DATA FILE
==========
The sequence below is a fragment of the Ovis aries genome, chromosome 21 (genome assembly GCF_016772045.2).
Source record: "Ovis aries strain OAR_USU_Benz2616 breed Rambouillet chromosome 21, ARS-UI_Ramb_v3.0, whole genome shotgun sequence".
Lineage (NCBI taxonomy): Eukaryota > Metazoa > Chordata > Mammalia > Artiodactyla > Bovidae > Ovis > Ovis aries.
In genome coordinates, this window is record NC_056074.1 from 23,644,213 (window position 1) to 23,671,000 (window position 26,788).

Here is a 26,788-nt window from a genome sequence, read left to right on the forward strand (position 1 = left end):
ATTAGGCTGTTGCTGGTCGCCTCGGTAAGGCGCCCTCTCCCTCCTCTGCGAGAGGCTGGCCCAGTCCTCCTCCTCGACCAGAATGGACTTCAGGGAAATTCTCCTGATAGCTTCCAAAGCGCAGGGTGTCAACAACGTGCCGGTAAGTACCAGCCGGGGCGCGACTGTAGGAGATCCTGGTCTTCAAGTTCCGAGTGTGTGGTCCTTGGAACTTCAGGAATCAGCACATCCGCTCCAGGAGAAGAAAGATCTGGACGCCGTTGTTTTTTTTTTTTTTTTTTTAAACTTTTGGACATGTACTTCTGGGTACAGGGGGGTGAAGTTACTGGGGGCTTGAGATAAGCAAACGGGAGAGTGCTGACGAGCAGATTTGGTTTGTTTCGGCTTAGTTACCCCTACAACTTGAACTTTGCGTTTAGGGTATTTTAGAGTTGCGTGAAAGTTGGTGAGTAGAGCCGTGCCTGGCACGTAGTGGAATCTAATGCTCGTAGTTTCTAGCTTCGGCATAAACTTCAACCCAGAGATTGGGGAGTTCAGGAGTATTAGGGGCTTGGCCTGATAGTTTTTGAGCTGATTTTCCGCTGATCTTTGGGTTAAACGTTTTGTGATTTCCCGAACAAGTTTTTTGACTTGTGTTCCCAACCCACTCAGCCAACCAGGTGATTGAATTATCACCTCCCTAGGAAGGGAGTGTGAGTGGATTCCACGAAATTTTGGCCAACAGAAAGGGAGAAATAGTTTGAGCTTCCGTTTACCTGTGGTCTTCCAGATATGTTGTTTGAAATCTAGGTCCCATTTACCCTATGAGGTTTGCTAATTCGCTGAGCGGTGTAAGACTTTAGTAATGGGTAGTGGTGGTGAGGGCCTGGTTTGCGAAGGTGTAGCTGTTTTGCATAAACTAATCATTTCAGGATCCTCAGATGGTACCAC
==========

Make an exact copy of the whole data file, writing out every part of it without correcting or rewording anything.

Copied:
The sequence below is a fragment of the Ovis aries genome, chromosome 21 (genome assembly GCF_016772045.2).
Source record: "Ovis aries strain OAR_USU_Benz2616 breed Rambouillet chromosome 21, ARS-UI_Ramb_v3.0, whole genome shotgun sequence".
Lineage (NCBI taxonomy): Eukaryota > Metazoa > Chordata > Mammalia > Artiodactyla > Bovidae > Ovis > Ovis aries.
In genome coordinates, this window is record NC_056074.1 from 23,644,213 (window position 1) to 23,671,000 (window position 26,788).

Here is a 26,788-nt window from a genome sequence, read left to right on the forward strand (position 1 = left end):
ATTAGGCTGTTGCTGGTCGCCTCGGTAAGGCGCCCTCTCCCTCCTCTGCGAGAGGCTGGCCCAGTCCTCCTCCTCGACCAGAATGGACTTCAGGGAAATTCTCCTGATAGCTTCCAAAGCGCAGGGTGTCAACAACGTGCCGGTAAGTACCAGCCGGGGCGCGACTGTAGGAGATCCTGGTCTTCAAGTTCCGAGTGTGTGGTCCTTGGAACTTCAGGAATCAGCACATCCGCTCCAGGAGAAGAAAGATCTGGACGCCGTTGTTTTTTTTTTTTTTTTTTTAAACTTTTGGACATGTACTTCTGGGTACAGGGGGGTGAAGTTACTGGGGGCTTGAGATAAGCAAACGGGAGAGTGCTGACGAGCAGATTTGGTTTGTTTCGGCTTAGTTACCCCTACAACTTGAACTTTGCGTTTAGGGTATTTTAGAGTTGCGTGAAAGTTGGTGAGTAGAGCCGTGCCTGGCACGTAGTGGAATCTAATGCTCGTAGTTTCTAGCTTCGGCATAAACTTCAACCCAGAGATTGGGGAGTTCAGGAGTATTAGGGGCTTGGCCTGATAGTTTTTGAGCTGATTTTCCGCTGATCTTTGGGTTAAACGTTTTGTGATTTCCCGAACAAGTTTTTTGACTTGTGTTCCCAACCCACTCAGCCAACCAGGTGATTGAATTATCACCTCCCTAGGAAGGGAGTGTGAGTGGATTCCACGAAATTTTGGCCAACAGAAAGGGAGAAATAGTTTGAGCTTCCGTTTACCTGTGGTCTTCCAGATATGTTGTTTGAAATCTAGGTCCCATTTACCCTATGAGGTTTGCTAATTCGCTGAGCGGTGTAAGACTTTAGTAATGGGTAGTGGTGGTGAGGGCCTGGTTTGCGAAGGTGTAGCTGTTTTGCATAAACTAATCATTTCAGGATCCTCAGATGGTACCAC